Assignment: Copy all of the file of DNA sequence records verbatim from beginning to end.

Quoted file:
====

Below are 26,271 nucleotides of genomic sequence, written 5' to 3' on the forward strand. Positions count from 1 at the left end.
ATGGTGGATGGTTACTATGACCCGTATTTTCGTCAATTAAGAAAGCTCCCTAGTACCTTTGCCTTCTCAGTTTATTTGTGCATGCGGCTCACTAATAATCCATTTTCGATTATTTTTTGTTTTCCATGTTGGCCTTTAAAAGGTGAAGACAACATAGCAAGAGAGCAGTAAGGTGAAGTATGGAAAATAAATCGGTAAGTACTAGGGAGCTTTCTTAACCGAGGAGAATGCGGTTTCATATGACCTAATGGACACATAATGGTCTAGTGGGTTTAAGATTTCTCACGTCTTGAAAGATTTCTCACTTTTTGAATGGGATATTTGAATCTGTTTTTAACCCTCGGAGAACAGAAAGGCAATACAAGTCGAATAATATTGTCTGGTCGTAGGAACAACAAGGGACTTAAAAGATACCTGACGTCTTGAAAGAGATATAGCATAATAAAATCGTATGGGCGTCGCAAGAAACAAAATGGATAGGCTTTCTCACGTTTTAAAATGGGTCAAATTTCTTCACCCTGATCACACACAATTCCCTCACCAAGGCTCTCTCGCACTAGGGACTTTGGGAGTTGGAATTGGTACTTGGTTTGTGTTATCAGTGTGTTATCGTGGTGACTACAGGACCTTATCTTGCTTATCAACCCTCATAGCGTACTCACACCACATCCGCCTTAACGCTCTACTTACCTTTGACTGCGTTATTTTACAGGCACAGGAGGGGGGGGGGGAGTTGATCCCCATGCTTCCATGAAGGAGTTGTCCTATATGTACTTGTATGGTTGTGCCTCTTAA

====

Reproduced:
Below are 26,271 nucleotides of genomic sequence, written 5' to 3' on the forward strand. Positions count from 1 at the left end.
ATGGTGGATGGTTACTATGACCCGTATTTTCGTCAATTAAGAAAGCTCCCTAGTACCTTTGCCTTCTCAGTTTATTTGTGCATGCGGCTCACTAATAATCCATTTTCGATTATTTTTTGTTTTCCATGTTGGCCTTTAAAAGGTGAAGACAACATAGCAAGAGAGCAGTAAGGTGAAGTATGGAAAATAAATCGGTAAGTACTAGGGAGCTTTCTTAACCGAGGAGAATGCGGTTTCATATGACCTAATGGACACATAATGGTCTAGTGGGTTTAAGATTTCTCACGTCTTGAAAGATTTCTCACTTTTTGAATGGGATATTTGAATCTGTTTTTAACCCTCGGAGAACAGAAAGGCAATACAAGTCGAATAATATTGTCTGGTCGTAGGAACAACAAGGGACTTAAAAGATACCTGACGTCTTGAAAGAGATATAGCATAATAAAATCGTATGGGCGTCGCAAGAAACAAAATGGATAGGCTTTCTCACGTTTTAAAATGGGTCAAATTTCTTCACCCTGATCACACACAATTCCCTCACCAAGGCTCTCTCGCACTAGGGACTTTGGGAGTTGGAATTGGTACTTGGTTTGTGTTATCAGTGTGTTATCGTGGTGACTACAGGACCTTATCTTGCTTATCAACCCTCATAGCGTACTCACACCACATCCGCCTTAACGCTCTACTTACCTTTGACTGCGTTATTTTACAGGCACAGGAGGGGGGGGGGGAGTTGATCCCCATGCTTCCATGAAGGAGTTGTCCTATATGTACTTGTATGGTTGTGCCTCTTAA